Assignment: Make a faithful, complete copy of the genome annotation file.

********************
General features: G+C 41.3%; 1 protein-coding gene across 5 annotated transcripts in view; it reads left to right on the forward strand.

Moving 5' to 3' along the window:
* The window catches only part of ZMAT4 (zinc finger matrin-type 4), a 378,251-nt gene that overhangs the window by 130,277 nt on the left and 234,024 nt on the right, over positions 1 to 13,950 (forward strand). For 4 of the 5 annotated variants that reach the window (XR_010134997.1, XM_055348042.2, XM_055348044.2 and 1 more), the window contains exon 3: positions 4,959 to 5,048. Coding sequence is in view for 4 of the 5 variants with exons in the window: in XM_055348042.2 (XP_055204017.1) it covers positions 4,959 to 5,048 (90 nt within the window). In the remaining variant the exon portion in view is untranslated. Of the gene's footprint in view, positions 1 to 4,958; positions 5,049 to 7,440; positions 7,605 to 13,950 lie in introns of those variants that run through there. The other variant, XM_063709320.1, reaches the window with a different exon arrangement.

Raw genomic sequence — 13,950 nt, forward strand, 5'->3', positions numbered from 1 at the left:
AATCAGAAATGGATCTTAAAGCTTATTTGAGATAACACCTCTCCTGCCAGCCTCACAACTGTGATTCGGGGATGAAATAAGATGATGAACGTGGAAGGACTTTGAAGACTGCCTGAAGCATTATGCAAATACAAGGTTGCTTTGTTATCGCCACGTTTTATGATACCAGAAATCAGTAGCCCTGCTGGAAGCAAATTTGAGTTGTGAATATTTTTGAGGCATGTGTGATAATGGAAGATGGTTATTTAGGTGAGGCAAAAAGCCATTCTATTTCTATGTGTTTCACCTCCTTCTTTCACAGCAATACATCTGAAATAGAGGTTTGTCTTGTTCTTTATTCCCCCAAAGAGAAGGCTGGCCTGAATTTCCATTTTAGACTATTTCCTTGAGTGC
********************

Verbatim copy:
General features: G+C 41.3%; 1 protein-coding gene across 5 annotated transcripts in view; it reads left to right on the forward strand.

Moving 5' to 3' along the window:
* The window catches only part of ZMAT4 (zinc finger matrin-type 4), a 378,251-nt gene that overhangs the window by 130,277 nt on the left and 234,024 nt on the right, over positions 1 to 13,950 (forward strand). For 4 of the 5 annotated variants that reach the window (XR_010134997.1, XM_055348042.2, XM_055348044.2 and 1 more), the window contains exon 3: positions 4,959 to 5,048. Coding sequence is in view for 4 of the 5 variants with exons in the window: in XM_055348042.2 (XP_055204017.1) it covers positions 4,959 to 5,048 (90 nt within the window). In the remaining variant the exon portion in view is untranslated. Of the gene's footprint in view, positions 1 to 4,958; positions 5,049 to 7,440; positions 7,605 to 13,950 lie in introns of those variants that run through there. The other variant, XM_063709320.1, reaches the window with a different exon arrangement.

Raw genomic sequence — 13,950 nt, forward strand, 5'->3', positions numbered from 1 at the left:
AATCAGAAATGGATCTTAAAGCTTATTTGAGATAACACCTCTCCTGCCAGCCTCACAACTGTGATTCGGGGATGAAATAAGATGATGAACGTGGAAGGACTTTGAAGACTGCCTGAAGCATTATGCAAATACAAGGTTGCTTTGTTATCGCCACGTTTTATGATACCAGAAATCAGTAGCCCTGCTGGAAGCAAATTTGAGTTGTGAATATTTTTGAGGCATGTGTGATAATGGAAGATGGTTATTTAGGTGAGGCAAAAAGCCATTCTATTTCTATGTGTTTCACCTCCTTCTTTCACAGCAATACATCTGAAATAGAGGTTTGTCTTGTTCTTTATTCCCCCAAAGAGAAGGCTGGCCTGAATTTCCATTTTAGACTATTTCCTTGAGTGC